-śā 1 The Mādhavī creeper.
2) Name of a river,
-śā, -śī, -śam A spirit, a kind of rum.
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Kāpiśa (कापिश).—A spirituous liquor.
Derivable forms: kāpiśam (कापिशम्).Source: DDSA: The practical Sanskrit-English dictionary
Sanskrit, also spelled संस्कृतम् (saṃskṛtam), is an ancient language of India commonly seen as the grandmother of the Indo-European language family. Closely allied with Prakrit and Pali, Sanskrit is more exhaustive in both grammar and terms and has the most extensive collection of literature in the world, greatly surpassing its sister-languages Greek and Latin.
Search found 16 related definition(s) that might help you understand this better. Below you will find the 15 most relevant articles:
Kapiśāyana (कपिशायन).—m. (-naḥ) 1. A deity. 2. A sort of spirit or rum. E. kapiśā, affix phak.-...
Piṅgakapiśā (पिङ्गकपिशा).—f. (-śā) A cockroach. E. piṅga tawny, and kapiśa brown.
Kapiśāñjana (कपिशाञ्जन).—m. (-naḥ) A title of Siva.
Haritakapiśa (हरितकपिश).—a. yellowish brown. Haritakapiśa is a Sanskrit compound consisting of ...
Nīla (नील) is the name of a leader of Gaṇas (Gaṇapa or Gaṇeśvara or Gaṇādhipa) who came to Kail...
Śaka (शक).—m. (-kaḥ) 1. A sovereign, and prince who gives his name to an era, especially applie...
Piśāca (पिशाच).—m. (-caḥ) A goblin, a fiend, a malevolent being something between an infernal i...
Lampāka (लम्पाक) is one of the two Chandoha (‘sacred spot’) present within the Vākcakra (‘circl...
Revaṭa (रेवट).—n. (-ṭaṃ) A conch shell with sinistral convolutions, or the spiral lines turning...
Revataka (रेवतक).—n. of a stream (raya; Burnouf Intr. 396 with note 2 evidently read ratha, as ...
Sumaha (सुमह).—The charioteer of Paraśurāma. (Mahābhārata Southern Text, Virāṭa Parva, Chapter ...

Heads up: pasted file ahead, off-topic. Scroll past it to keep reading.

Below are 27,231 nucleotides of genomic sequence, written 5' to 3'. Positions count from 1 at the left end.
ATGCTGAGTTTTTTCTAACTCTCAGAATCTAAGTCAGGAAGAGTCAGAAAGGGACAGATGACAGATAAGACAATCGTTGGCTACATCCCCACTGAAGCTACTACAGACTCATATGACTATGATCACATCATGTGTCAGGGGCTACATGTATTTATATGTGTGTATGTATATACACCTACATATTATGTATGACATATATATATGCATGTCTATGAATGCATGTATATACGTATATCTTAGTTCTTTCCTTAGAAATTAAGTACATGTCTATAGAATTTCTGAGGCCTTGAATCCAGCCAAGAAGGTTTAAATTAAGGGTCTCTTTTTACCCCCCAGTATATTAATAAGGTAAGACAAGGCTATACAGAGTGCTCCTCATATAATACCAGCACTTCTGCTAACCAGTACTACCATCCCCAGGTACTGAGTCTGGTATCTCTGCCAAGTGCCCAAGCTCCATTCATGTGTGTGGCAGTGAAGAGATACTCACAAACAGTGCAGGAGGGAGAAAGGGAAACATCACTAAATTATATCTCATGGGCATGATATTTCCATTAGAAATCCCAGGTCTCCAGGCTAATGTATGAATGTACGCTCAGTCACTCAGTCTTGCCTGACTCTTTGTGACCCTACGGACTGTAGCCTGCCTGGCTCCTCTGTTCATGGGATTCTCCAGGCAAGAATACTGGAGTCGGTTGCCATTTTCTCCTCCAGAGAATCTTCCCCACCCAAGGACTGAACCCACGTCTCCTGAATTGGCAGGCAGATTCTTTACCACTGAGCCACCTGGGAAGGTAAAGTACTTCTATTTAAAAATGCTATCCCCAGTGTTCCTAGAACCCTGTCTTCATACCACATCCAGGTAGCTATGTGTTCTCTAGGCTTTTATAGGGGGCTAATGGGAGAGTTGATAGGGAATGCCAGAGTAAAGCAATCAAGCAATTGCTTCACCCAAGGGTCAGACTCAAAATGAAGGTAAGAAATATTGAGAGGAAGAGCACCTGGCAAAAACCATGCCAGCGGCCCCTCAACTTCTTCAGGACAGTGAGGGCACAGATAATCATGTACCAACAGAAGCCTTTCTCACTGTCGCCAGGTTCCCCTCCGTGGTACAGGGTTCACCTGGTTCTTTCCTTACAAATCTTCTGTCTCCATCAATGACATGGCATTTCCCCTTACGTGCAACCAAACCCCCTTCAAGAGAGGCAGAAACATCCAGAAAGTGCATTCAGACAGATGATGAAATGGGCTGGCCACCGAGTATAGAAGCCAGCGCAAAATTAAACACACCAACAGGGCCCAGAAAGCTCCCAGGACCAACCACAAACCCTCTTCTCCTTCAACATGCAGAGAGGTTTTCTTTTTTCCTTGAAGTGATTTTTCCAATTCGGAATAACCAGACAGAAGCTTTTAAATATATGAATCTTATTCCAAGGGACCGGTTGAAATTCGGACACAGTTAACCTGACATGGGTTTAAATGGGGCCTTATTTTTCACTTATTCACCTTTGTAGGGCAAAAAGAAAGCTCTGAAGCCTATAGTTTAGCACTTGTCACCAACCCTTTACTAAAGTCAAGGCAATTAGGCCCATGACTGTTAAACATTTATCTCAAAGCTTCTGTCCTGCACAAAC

Kapiśīkā (कपिशीका).—f. (-kā) Spirituous liquor. E. kapiśa, and īkan affix: see kapiśa.
Kūṣmāṇḍī (कूष्माण्डी) is the name of a village mentioned in the Paṭṭaṇakuḍi plates of Avasara I...
Kāpiśeya (कापिशेय).—m. (-yaḥ) A Pisacha, an imp or goblin. E. kapiśa, and ḍhak aff.
Northern India comprised the Panjab proper, including Kashmir and the adjoining hill states, wi...
Search found 6 books and stories containing Kapisha, Kapiśa, Kapiśā, Kapisa, Kāpiśa; (plurals include: Kapishas, Kapiśas, Kapiśās, Kapisas, Kāpiśas). You can also click to the full overview containing English textual excerpts. Below are direct links for the most relevant articles:
Buddhist records of the Western world (Xuanzang) (by Samuel Beal)
Chapter 34 - Country of Kia-pi-shi (Kapiśa or Kapisha) < [Book I - Thirty-Four Countries]
Chapter 23 - Country of Fa-la-na (Varana or Varnu) < [Book XI - Twenty-three Countries]
Chapter 19 - Country of Lan-po (Lamghan) < [Book II - Three Countries]
Maha Prajnaparamita Sastra (by Gelongma Karma Migme Chödrön)
Appendix 3 - The journey of the Buddha to the north-west of India < [Chapter XV - The Arrival of the Bodhisattvas of the Ten Directions]
Part 4 - Story of the complete gift of the painter Karṇa < [Chapter XIX - The Characteristics of Generosity]
Appendix 1 - The legend of Śāriputra and his teacher Sañjaya < [Chapter XVI - The Story of Śāriputra]
A Dictionary Of Chinese Buddhist Terms (by William Edward Soothill)
The Brahmanda Purana (by G.V. Tagare)
The Markandeya Purana (by Frederick Eden Pargiter)
List of Mahabharata tribes (by Laxman Burdak)